"Think of it!" she said. "To tell all that to me, in my own house! And after I had opened my one jar of brandied peaches, that I'd been keepin' for special company!"

"In your own house!" ejaculated Dorcas. "And not one of them brandied peaches left!"

The widow jingled the four quarters in her hand before she slipped them into her pocket.

"Anyway, Dorcas," she remarked, "I think we can now say we are square with all the world, and so let's go in and wash the dishes."

"Yes," said Dorcas, "we're square."


The little seaside village of Sponkannis lies so quietly upon a protected spot on our Atlantic coast that it makes no more stir in the world than would a pebble which, held between one's finger and thumb, should be dipped below the surface of a millpond and then dropped. About the post-office and the store—both under the same roof—the greater number of the houses cluster, as if they had come for their week's groceries, or were waiting for the mail, while toward the west the dwellings become fewer and fewer, until at last the village blends into a long stretch of sandy coast and scrubby pine-woods. Eastward the village ends abruptly at the foot of a windswept bluff, on which no one cares to build.

Among the last houses in the western end of the village stood two neat, substantial dwellings, one belonging to Captain Eli Bunker, and the other to Captain Cephas Dyer. These householders were two very respectable retired mariners, the first a widower about fifty, and the other a bachelor of perhaps the same age, a few years more or less making but little difference in this region of weather-beaten youth and seasoned age.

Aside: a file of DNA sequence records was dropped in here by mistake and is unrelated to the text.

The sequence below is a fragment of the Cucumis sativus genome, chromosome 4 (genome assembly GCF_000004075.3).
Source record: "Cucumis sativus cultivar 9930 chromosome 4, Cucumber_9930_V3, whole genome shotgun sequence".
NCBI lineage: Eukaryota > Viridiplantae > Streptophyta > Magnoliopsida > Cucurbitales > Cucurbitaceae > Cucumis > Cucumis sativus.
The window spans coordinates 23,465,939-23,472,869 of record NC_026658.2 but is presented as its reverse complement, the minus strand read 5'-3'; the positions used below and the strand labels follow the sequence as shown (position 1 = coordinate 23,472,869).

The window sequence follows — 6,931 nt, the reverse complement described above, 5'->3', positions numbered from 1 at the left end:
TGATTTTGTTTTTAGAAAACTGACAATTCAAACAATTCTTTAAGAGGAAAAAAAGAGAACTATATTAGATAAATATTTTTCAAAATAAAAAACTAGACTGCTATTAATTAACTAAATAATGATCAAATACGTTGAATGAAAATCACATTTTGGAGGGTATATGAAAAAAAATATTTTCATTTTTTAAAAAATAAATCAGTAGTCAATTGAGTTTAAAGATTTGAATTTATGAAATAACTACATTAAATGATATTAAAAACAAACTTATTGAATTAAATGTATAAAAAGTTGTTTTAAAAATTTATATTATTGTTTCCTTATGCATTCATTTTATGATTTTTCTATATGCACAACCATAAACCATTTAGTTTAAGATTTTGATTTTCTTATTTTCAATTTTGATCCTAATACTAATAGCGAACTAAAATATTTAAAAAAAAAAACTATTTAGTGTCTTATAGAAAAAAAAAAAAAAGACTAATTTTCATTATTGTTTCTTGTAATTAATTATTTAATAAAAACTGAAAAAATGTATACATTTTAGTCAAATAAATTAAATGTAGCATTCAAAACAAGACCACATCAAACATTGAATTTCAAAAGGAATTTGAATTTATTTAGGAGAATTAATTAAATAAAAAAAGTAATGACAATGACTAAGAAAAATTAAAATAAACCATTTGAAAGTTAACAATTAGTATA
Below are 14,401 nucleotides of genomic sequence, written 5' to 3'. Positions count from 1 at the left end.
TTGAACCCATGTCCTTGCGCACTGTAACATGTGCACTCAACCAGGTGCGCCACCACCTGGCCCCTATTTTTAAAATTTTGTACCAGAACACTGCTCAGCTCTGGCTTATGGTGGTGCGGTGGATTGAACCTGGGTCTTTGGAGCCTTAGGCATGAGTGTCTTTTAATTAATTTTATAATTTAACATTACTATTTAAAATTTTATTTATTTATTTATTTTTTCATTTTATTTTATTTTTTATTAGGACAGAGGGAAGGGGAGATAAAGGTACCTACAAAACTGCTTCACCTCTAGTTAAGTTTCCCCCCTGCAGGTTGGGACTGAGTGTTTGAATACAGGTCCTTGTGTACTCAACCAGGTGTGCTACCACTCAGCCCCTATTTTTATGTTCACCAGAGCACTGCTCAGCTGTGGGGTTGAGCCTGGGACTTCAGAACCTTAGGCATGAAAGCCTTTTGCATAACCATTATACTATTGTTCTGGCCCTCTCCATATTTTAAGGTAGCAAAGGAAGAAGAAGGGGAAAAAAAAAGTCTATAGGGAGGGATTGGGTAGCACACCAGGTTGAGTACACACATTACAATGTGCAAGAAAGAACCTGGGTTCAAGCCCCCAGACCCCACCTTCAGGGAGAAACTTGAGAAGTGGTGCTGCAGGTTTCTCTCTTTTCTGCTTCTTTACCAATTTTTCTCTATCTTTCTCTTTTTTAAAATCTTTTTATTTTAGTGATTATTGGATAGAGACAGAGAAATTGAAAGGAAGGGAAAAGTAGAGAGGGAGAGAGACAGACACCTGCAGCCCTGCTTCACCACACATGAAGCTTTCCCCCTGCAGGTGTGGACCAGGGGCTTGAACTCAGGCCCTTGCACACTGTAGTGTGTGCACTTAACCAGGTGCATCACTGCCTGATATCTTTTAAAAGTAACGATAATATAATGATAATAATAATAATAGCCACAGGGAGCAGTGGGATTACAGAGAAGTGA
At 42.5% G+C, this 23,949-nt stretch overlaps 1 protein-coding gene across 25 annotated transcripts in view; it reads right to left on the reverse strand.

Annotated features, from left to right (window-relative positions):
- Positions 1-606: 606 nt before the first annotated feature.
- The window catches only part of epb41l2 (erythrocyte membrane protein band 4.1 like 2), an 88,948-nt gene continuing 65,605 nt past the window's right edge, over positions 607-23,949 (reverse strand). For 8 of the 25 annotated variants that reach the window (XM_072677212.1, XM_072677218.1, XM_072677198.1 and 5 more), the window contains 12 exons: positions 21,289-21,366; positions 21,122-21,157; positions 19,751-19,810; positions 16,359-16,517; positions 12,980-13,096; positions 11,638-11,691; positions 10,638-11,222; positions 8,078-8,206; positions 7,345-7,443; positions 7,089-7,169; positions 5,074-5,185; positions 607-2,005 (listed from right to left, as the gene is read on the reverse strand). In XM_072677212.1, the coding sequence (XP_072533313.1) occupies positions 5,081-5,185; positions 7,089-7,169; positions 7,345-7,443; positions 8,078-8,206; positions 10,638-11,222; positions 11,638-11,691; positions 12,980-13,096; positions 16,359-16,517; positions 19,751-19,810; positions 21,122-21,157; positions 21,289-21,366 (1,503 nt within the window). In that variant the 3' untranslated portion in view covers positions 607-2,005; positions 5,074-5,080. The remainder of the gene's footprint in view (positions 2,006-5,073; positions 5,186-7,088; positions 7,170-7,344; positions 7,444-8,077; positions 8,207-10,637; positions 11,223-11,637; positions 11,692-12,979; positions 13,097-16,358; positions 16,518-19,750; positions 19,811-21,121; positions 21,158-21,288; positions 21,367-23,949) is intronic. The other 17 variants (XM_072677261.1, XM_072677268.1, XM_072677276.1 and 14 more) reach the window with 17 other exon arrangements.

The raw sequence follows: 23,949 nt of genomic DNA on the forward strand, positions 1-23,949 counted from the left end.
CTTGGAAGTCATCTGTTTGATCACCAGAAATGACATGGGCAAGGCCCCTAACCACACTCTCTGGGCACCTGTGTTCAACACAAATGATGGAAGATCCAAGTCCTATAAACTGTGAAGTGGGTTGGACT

Each of these good captains lived alone, and each took entire charge of his own domestic affairs, not because he was poor, but because it pleased him to do so. When Captain Eli retired from the sea he was the owner of a good vessel, which he sold at a fair profit; and Captain Cephas had made money in many a voyage before he built his house in Sponkannis and settled there.

When Captain Eli's wife was living she was his household manager. But Captain Cephas had never had a woman in his house, except during the first few months of his occupancy, when certain female neighbors came in occasionally to attend to little matters of cleaning which, according to popular notions, properly belong to the sphere of woman.

But Captain Cephas soon put an end to this sort of thing. He did not like a woman's ways, especially her ways of attending to domestic affairs. He liked to live in sailor fashion, and to keep house in sailor fashion. In his establishment everything was shipshape, and everything which could be stowed away was stowed away, and, if possible, in a bunker. The floors were holystoned nearly every day, and the whole house was repainted about twice a year, a little at a time, when the weather was suitable for this marine recreation. Things not in frequent use were lashed securely to the walls, or perhaps put out of the way by being hauled up to the ceiling by means of blocks and tackle. His cooking was done sailor fashion, like everything else, and he never failed to have plum-duff on Sunday. His well was near his house, and every morning he dropped into it a lead and line, and noted down the depth of water. Three times a day he entered in a little note-book the state of the weather, the height of the mercury in barometer and thermometer, the direction of the wind, and special weather points when necessary.